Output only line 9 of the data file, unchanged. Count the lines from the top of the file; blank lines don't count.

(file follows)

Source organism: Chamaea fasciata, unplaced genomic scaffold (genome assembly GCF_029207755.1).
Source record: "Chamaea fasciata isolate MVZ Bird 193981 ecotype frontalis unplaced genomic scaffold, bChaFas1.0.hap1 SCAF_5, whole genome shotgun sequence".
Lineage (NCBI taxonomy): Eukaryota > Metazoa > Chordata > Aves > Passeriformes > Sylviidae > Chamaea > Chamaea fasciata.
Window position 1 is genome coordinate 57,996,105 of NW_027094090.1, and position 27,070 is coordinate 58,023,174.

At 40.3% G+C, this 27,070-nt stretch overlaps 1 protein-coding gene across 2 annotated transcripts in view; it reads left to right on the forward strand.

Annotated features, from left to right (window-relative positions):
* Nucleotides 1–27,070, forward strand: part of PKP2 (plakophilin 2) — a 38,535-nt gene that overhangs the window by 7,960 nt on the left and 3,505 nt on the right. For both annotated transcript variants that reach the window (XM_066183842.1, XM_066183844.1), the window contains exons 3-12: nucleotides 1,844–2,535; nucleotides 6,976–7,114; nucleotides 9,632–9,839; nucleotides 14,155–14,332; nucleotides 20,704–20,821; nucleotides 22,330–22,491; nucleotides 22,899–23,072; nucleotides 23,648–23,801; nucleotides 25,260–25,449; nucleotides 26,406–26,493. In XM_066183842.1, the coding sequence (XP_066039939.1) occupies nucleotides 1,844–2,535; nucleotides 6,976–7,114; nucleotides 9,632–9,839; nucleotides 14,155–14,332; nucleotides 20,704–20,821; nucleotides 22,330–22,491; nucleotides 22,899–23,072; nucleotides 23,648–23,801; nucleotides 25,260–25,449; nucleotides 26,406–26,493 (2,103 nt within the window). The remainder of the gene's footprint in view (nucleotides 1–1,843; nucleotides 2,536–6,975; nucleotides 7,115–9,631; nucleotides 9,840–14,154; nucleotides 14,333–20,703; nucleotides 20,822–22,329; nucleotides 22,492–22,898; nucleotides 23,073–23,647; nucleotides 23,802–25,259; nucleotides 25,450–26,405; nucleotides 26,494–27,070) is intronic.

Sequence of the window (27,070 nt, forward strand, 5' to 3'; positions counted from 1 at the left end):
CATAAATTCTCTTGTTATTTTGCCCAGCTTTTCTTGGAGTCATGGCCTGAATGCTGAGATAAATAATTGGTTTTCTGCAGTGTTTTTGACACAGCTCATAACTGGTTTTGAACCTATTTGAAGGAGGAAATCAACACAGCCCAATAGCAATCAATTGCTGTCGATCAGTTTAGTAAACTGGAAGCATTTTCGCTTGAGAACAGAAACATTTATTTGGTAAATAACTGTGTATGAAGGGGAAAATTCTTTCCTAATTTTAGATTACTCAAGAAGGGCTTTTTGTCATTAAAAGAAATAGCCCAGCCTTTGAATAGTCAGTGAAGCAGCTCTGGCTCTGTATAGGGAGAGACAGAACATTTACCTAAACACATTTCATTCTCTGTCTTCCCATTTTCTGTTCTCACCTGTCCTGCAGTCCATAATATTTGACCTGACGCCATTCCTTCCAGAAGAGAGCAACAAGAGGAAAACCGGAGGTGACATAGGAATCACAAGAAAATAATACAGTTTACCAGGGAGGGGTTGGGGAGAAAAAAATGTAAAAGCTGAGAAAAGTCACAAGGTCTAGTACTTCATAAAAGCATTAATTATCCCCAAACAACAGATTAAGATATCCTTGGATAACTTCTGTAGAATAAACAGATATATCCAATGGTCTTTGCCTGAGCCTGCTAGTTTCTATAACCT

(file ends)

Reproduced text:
CATAAATTCTCTTGTTATTTTGCCCAGCTTTTCTTGGAGTCATGGCCTGAATGCTGAGATAAATAATTGGTTTTCTGCAGTGTTTTTGACACAGCTCATAACTGGTTTTGAACCTATTTGAAGGAGGAAATCAACACAGCCCAATAGCAATCAATTGCTGTCGATCAGTTTAGTAAACTGGAAGCATTTTCGCTTGAGAACAGAAACATTTATTTGGTAAATAACTGTGTATGAAGGGGAAAATTCTTTCCTAATTTTAGATTACTCAAGAAGGGCTTTTTGTCATTAAAAGAAATAGCCCAGCCTTTGAATAGTCAGTGAAGCAGCTCTGGCTCTGTATAGGGAGAGACAGAACATTTACCTAAACACATTTCATTCTCTGTCTTCCCATTTTCTGTTCTCACCTGTCCTGCAGTCCATAATATTTGACCTGACGCCATTCCTTCCAGAAGAGAGCAACAAGAGGAAAACCGGAGGTGACATAGGAATCACAAGAAAATAATACAGTTTACCAGGGAGGGGTTGGGGAGAAAAAAATGTAAAAGCTGAGAAAAGTCACAAGGTCTAGTACTTCATAAAAGCATTAATTATCCCCAAACAACAGATTAAGATATCCTTGGATAACTTCTGTAGAATAAACAGATATATCCAATGGTCTTTGCCTGAGCCTGCTAGTTTCTATAACCT